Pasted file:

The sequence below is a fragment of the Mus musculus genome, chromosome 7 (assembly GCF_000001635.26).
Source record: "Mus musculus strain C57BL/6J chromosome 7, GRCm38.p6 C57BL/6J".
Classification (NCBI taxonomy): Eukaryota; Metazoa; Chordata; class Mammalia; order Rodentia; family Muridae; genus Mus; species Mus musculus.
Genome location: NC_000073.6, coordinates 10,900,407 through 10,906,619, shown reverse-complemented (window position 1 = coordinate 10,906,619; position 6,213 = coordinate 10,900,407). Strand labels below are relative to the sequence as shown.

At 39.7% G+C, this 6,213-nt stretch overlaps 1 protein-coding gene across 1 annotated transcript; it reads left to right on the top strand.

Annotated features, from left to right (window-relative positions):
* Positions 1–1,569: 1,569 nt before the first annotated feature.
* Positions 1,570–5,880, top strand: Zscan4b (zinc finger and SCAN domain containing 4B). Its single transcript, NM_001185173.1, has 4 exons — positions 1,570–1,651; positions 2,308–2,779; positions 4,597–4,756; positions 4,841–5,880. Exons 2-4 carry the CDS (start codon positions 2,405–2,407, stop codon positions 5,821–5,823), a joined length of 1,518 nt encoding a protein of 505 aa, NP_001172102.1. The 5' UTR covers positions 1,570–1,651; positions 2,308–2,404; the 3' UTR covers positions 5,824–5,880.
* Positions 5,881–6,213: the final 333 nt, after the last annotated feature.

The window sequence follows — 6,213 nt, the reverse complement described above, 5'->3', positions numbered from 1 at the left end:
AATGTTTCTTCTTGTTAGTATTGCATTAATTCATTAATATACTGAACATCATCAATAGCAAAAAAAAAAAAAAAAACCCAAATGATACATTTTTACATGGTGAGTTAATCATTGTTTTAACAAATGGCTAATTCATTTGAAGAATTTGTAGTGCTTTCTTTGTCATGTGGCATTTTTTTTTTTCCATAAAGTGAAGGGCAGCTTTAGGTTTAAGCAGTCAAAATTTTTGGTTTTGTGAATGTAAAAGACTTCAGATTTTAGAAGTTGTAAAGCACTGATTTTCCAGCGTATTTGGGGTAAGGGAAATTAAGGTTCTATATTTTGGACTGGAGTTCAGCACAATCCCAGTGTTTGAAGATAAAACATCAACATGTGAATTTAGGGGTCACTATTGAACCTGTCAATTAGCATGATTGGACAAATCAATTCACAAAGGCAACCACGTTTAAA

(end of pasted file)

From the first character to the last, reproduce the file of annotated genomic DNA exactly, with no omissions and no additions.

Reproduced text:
The sequence below is a fragment of the Mus musculus genome, chromosome 7 (assembly GCF_000001635.26).
Source record: "Mus musculus strain C57BL/6J chromosome 7, GRCm38.p6 C57BL/6J".
Classification (NCBI taxonomy): Eukaryota; Metazoa; Chordata; class Mammalia; order Rodentia; family Muridae; genus Mus; species Mus musculus.
Genome location: NC_000073.6, coordinates 10,900,407 through 10,906,619, shown reverse-complemented (window position 1 = coordinate 10,906,619; position 6,213 = coordinate 10,900,407). Strand labels below are relative to the sequence as shown.

At 39.7% G+C, this 6,213-nt stretch overlaps 1 protein-coding gene across 1 annotated transcript; it reads left to right on the top strand.

Annotated features, from left to right (window-relative positions):
* Positions 1–1,569: 1,569 nt before the first annotated feature.
* Positions 1,570–5,880, top strand: Zscan4b (zinc finger and SCAN domain containing 4B). Its single transcript, NM_001185173.1, has 4 exons — positions 1,570–1,651; positions 2,308–2,779; positions 4,597–4,756; positions 4,841–5,880. Exons 2-4 carry the CDS (start codon positions 2,405–2,407, stop codon positions 5,821–5,823), a joined length of 1,518 nt encoding a protein of 505 aa, NP_001172102.1. The 5' UTR covers positions 1,570–1,651; positions 2,308–2,404; the 3' UTR covers positions 5,824–5,880.
* Positions 5,881–6,213: the final 333 nt, after the last annotated feature.

The window sequence follows — 6,213 nt, the reverse complement described above, 5'->3', positions numbered from 1 at the left end:
AATGTTTCTTCTTGTTAGTATTGCATTAATTCATTAATATACTGAACATCATCAATAGCAAAAAAAAAAAAAAAAACCCAAATGATACATTTTTACATGGTGAGTTAATCATTGTTTTAACAAATGGCTAATTCATTTGAAGAATTTGTAGTGCTTTCTTTGTCATGTGGCATTTTTTTTTTTCCATAAAGTGAAGGGCAGCTTTAGGTTTAAGCAGTCAAAATTTTTGGTTTTGTGAATGTAAAAGACTTCAGATTTTAGAAGTTGTAAAGCACTGATTTTCCAGCGTATTTGGGGTAAGGGAAATTAAGGTTCTATATTTTGGACTGGAGTTCAGCACAATCCCAGTGTTTGAAGATAAAACATCAACATGTGAATTTAGGGGTCACTATTGAACCTGTCAATTAGCATGATTGGACAAATCAATTCACAAAGGCAACCACGTTTAAA